Hon. Julian Grenfell

At Eton :

The Armed Forces

Known for: A British soldier and war poet. Grenfell is best remembered for his war poem, Into Battle, which expresses his connection with the natural world, where the soldier can find fulfilment in battle. The birds and trees and even the army horses around him are all represented as teaching the soldier how to live and at the same time prepare for death.

School days: Julian Henry Francis Grenfell was born in London. His parents, William and Ethel, were members of an artistic and intellectual high-society group, known as “the souls.” Grenfell was educated at Eton College in 1901-1905, where his achievements were sporting and literary rather than academic. He had not been entered for a scholarship to the school, and later failed to gain one to Balliol College. He, nevertheless, won the Jelf prize for Latin verse and wrote for and edited college magazines. He became one of the editors of the Eton Chronicle, and he contributed to another magazine, ephemeral but popular, The Outsider.

At Balliol College, Oxford, (1906-1910) Grenfell was renowned for his athletic and sporting skills, but his greatest passion was hunting. In his early poems, such as To a Black Greyhound, he depicts his love of these activities. He was also surrounded by a brilliant company of friends, mainly old Etonians. Some of these saw a gentle, and in some ways a very humble person. In fact, there was a deeply sensitive side to his character, evident in his reaction to frequent disputes with his mother. Ettie Grenfell was a woman of great social distinction who wanted to introduce Grenfell to this life. However, distasted social gatherings and parties Grenfell was constantly in conflict with his mother, and as a result he wrote a rebellious poem I Won’t be Made a Social Pet and a series of unpublished essays in order to criticise the high society. Overwork, illness, disappointment in his romantic affairs, and rejection of his ideas, led to a breakdown, with the result that he received only a pass degree from Balliol.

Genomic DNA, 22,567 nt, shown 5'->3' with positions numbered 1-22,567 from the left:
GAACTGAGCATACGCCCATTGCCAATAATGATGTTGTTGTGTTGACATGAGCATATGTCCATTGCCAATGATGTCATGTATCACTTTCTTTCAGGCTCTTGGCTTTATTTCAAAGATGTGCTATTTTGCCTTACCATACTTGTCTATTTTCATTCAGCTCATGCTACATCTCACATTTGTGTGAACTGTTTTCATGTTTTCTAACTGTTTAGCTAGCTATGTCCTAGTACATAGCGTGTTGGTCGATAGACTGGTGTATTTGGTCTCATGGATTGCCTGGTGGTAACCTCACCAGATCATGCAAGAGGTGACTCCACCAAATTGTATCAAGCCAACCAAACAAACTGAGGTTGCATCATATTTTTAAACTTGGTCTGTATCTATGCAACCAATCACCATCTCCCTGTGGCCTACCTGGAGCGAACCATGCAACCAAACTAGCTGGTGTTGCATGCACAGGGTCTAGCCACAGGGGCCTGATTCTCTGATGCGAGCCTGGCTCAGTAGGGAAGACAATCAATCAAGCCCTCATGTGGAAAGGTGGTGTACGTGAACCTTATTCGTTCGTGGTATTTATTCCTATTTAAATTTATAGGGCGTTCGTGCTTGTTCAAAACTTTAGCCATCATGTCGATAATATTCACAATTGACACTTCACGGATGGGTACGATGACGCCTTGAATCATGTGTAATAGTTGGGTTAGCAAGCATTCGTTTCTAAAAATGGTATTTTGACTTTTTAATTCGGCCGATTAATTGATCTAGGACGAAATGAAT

After Oxford in 1910, he joined the Royal Dragoons, a heavy cavalry regiment of the British army. He was sent to India at the end of 1910, and to South Africa the following year, where he continued to write poems, comical plays for his men to perform, and articles for the regimental magazine. By the summer of 1914, he was on the point of leaving the army. However, war was declared on 4th August and by early October, Grenfell was in France. He loved the outdoor life, the companionship of horses, dogs and men and the opportunity to fight for a noble cause. He was rewarded a Distinguished Service Order and refused a staff position in order to continue fighting.

On 13th May 1915, Grenfell was wounded while monitoring enemy troop movements. He died on 26th May and was buried in the military cemetery in Boulogne, France. Into Battle was first published in The Times the day after his death. Whereas much of the poetry we associate with World War One conveys the horror and waste of war, Grenfell’s poem sees this war as an opportunity to experience a heightened form of existence in a glorious and noble struggle.


Eton Chronicle No 1533. 24 June 1915






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